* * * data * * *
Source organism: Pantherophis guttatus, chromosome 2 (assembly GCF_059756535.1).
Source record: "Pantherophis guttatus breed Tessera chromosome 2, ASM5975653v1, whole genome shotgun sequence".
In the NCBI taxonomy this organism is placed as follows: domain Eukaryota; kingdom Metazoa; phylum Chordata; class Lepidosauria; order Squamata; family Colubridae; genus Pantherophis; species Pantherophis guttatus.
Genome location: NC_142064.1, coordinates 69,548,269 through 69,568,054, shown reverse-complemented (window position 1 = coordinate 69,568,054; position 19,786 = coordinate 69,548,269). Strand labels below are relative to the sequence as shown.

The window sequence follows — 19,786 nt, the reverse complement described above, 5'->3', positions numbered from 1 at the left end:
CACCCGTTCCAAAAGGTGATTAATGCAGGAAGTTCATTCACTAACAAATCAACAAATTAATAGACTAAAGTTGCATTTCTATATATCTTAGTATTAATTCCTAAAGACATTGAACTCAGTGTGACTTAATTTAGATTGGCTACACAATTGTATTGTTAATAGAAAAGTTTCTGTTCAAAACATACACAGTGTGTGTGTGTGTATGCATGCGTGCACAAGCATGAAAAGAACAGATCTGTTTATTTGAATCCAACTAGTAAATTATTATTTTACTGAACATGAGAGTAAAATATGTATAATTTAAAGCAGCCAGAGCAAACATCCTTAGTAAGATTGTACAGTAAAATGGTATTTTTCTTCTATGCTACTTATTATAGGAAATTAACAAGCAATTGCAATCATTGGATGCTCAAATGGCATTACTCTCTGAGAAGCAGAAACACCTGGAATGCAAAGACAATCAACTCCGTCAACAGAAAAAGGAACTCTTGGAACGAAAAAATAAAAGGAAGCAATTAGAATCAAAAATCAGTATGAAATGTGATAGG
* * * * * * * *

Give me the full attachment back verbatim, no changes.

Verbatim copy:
Source organism: Pantherophis guttatus, chromosome 2 (assembly GCF_059756535.1).
Source record: "Pantherophis guttatus breed Tessera chromosome 2, ASM5975653v1, whole genome shotgun sequence".
In the NCBI taxonomy this organism is placed as follows: domain Eukaryota; kingdom Metazoa; phylum Chordata; class Lepidosauria; order Squamata; family Colubridae; genus Pantherophis; species Pantherophis guttatus.
Genome location: NC_142064.1, coordinates 69,548,269 through 69,568,054, shown reverse-complemented (window position 1 = coordinate 69,568,054; position 19,786 = coordinate 69,548,269). Strand labels below are relative to the sequence as shown.

The window sequence follows — 19,786 nt, the reverse complement described above, 5'->3', positions numbered from 1 at the left end:
CACCCGTTCCAAAAGGTGATTAATGCAGGAAGTTCATTCACTAACAAATCAACAAATTAATAGACTAAAGTTGCATTTCTATATATCTTAGTATTAATTCCTAAAGACATTGAACTCAGTGTGACTTAATTTAGATTGGCTACACAATTGTATTGTTAATAGAAAAGTTTCTGTTCAAAACATACACAGTGTGTGTGTGTGTATGCATGCGTGCACAAGCATGAAAAGAACAGATCTGTTTATTTGAATCCAACTAGTAAATTATTATTTTACTGAACATGAGAGTAAAATATGTATAATTTAAAGCAGCCAGAGCAAACATCCTTAGTAAGATTGTACAGTAAAATGGTATTTTTCTTCTATGCTACTTATTATAGGAAATTAACAAGCAATTGCAATCATTGGATGCTCAAATGGCATTACTCTCTGAGAAGCAGAAACACCTGGAATGCAAAGACAATCAACTCCGTCAACAGAAAAAGGAACTCTTGGAACGAAAAAATAAAAGGAAGCAATTAGAATCAAAAATCAGTATGAAATGTGATAGG